Three dozen journalists working for Al Jazeera had their iPhones stealthily compromised via a zero-click exploit to install spyware as part of a Middle East cyberespionage campaign.
In a new report published yesterday by University of Toronto's Citizen Lab, researchers said personal phones of 36 journalists, producers, anchors, and executives at Al Jazeera, and a journalist at London-based Al Araby TV were infected with Pegasus malware via a now-fixed flaw in Apple's iMessage.
Pegasus is developed by Israeli private intelligence firm NSO Group and allows an attacker to access sensitive data stored on a target device — all without the victim's knowledge.
"The shift towards zero-click attacks by an industry and customers already steeped in secrecy increases the likelihood of abuse going undetected," the researchers said.
"It is more challenging [...] to track these zero-click attacks because targets may not notice anything suspicious on their phone. Even if they do observe something like 'weird' call behavior, the event may be transient and not leave any traces on the device."
The findings came to light after one of the victims, Al Jazeera investigative journalist Tamer Almisshal, suspected his iPhone may have been hacked and consented to have his network traffic monitored by Citizen Lab researchers using a VPN app earlier this January.
The internet watchdog found that the attacks occurred between July and August of this year using an exploit chain it calls KISMET, a zero-day present in iOS 13.5.1 that could be used to break Apple's security protections.
Citizen Lab said the 36 phones in question were hacked by four distinct "clusters" or NSO operators with probable ties to the Saudi and the United Arab Emirates governments.
A review of Almisshal's VPN logs revealed a sudden uptick in anomalous connections to Apple iCloud servers, which the researchers surmise was the initial infection vector to transmit the malicious code, followed by connections to an installation server to fetch the Pegasus spyware.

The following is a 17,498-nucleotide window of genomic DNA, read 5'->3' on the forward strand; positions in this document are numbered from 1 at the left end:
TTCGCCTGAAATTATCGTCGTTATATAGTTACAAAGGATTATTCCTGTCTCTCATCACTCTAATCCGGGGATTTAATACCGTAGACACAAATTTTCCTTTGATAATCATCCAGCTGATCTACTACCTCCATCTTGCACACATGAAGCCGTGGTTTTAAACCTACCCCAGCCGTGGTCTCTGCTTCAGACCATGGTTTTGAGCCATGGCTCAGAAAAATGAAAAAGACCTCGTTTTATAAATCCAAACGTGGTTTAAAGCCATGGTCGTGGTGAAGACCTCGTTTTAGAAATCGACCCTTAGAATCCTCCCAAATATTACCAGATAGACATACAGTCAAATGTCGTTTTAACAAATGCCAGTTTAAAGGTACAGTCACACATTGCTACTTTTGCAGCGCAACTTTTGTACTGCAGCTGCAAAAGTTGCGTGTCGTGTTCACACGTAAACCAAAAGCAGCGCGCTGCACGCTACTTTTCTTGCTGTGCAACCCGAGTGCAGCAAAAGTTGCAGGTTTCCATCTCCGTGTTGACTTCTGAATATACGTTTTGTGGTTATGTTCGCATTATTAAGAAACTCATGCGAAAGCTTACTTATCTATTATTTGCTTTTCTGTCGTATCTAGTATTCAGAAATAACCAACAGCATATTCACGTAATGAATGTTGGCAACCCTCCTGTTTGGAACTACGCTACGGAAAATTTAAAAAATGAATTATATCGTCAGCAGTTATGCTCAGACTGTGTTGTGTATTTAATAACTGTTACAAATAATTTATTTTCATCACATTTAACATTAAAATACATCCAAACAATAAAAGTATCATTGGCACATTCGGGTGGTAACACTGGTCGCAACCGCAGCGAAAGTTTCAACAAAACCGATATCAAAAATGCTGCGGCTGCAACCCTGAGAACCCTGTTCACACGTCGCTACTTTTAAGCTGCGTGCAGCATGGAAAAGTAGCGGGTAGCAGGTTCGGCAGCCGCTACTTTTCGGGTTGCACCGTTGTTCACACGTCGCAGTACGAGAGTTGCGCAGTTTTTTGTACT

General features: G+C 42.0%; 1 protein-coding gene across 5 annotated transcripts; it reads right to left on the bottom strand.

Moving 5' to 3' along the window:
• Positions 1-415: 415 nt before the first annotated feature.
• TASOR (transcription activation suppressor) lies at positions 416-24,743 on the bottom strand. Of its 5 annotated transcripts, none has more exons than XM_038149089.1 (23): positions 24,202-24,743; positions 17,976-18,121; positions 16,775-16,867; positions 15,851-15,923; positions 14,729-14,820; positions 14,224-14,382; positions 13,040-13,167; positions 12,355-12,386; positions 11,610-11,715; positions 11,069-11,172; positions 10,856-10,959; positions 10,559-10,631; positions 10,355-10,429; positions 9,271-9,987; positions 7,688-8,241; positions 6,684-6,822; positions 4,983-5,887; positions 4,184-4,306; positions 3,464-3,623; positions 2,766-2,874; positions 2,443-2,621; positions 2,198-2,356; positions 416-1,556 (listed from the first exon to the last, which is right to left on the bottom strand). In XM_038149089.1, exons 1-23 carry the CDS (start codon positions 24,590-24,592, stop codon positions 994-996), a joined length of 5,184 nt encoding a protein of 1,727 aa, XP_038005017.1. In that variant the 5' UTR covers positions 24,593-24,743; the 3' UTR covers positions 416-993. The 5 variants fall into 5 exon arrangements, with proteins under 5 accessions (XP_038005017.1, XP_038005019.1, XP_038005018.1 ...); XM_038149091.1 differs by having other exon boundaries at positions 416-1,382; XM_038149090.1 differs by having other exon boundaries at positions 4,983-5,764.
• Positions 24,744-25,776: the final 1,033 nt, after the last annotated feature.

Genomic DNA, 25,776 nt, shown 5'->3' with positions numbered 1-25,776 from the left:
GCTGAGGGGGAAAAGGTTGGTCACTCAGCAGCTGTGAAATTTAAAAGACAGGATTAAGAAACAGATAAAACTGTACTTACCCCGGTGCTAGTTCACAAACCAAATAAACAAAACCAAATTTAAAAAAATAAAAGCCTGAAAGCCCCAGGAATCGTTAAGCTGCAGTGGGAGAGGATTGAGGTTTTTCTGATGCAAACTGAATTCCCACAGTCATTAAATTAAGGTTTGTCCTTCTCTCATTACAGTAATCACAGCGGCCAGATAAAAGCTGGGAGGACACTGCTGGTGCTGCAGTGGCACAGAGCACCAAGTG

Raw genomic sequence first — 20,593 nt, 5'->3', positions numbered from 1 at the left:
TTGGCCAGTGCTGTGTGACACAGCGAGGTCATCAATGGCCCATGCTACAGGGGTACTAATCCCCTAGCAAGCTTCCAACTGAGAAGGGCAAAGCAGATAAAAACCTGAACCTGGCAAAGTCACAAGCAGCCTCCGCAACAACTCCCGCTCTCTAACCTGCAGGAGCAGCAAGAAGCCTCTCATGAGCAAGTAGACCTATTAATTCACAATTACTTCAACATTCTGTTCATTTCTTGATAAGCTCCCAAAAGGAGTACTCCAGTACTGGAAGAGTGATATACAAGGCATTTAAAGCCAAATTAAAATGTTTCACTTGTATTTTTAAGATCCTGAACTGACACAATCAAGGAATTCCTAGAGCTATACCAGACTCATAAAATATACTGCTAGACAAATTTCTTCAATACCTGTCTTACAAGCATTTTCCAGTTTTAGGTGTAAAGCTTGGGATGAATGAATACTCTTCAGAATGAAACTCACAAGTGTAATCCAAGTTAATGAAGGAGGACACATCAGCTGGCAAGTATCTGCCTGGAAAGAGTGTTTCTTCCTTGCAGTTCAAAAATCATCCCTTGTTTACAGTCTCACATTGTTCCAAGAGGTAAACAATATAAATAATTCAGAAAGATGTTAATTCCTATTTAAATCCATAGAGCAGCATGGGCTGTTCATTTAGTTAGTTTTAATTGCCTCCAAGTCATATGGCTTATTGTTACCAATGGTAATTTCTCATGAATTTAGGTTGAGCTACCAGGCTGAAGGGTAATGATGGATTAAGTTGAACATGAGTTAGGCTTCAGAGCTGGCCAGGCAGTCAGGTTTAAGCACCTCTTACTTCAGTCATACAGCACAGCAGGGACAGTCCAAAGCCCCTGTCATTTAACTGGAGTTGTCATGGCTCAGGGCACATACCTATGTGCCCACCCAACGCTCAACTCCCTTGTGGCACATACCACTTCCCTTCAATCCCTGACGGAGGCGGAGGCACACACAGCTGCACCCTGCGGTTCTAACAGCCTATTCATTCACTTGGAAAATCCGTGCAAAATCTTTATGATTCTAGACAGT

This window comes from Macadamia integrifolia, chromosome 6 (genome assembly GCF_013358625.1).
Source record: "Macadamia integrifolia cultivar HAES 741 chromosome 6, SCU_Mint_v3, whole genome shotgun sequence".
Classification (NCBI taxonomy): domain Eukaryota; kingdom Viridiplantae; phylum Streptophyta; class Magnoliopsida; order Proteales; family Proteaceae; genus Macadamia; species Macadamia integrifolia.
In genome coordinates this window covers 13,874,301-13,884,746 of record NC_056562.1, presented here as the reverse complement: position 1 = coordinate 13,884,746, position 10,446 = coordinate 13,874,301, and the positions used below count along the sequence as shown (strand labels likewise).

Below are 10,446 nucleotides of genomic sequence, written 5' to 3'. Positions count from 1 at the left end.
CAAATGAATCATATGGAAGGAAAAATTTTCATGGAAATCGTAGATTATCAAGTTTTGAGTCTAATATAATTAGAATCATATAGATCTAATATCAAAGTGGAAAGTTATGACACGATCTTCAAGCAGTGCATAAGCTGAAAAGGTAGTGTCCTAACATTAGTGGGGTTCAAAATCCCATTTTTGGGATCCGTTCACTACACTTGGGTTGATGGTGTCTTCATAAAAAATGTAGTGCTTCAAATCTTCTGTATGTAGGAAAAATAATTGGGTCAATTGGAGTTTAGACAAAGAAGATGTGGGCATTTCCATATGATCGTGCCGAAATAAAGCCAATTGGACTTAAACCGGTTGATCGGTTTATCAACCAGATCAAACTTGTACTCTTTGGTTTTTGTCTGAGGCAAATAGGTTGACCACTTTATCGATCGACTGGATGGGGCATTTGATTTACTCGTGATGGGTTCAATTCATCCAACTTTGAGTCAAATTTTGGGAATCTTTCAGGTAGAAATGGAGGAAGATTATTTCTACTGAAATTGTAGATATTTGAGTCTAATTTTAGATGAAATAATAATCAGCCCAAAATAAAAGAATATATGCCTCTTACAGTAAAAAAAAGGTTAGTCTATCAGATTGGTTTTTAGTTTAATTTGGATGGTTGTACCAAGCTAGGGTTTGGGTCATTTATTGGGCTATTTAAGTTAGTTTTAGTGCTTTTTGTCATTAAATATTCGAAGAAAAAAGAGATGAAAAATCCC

The implant comes with the capabilities to record audio from microphone and phone calls, take photos using the phone's camera, access the victim's passwords, and track the device's location.
While NSO Group has consistently maintained that its software is only meant to be used by law enforcement agencies to track down terrorists and criminals, this is far from the first time the tool has been abused by various governments to spy on critics, dissidents, politicians, and other individuals of interest.
One of those cases involved the delivery of the hacking tool through a previously undisclosed vulnerability in WhatsApp, which is currently pursuing legal action against the company in a US court.
"The current trend towards zero-click infection vectors and more sophisticated anti-forensic capabilities is part of a broader industry-wide shift towards more sophisticated, less detectable means of surveillance," the researchers concluded.
"The increased targeting of the media is especially concerning given the fragmented and often ad-hoc security practices and cultures among journalists and media outlets, and the gap between the scale of threats and the security resources made available to reporters and newsrooms."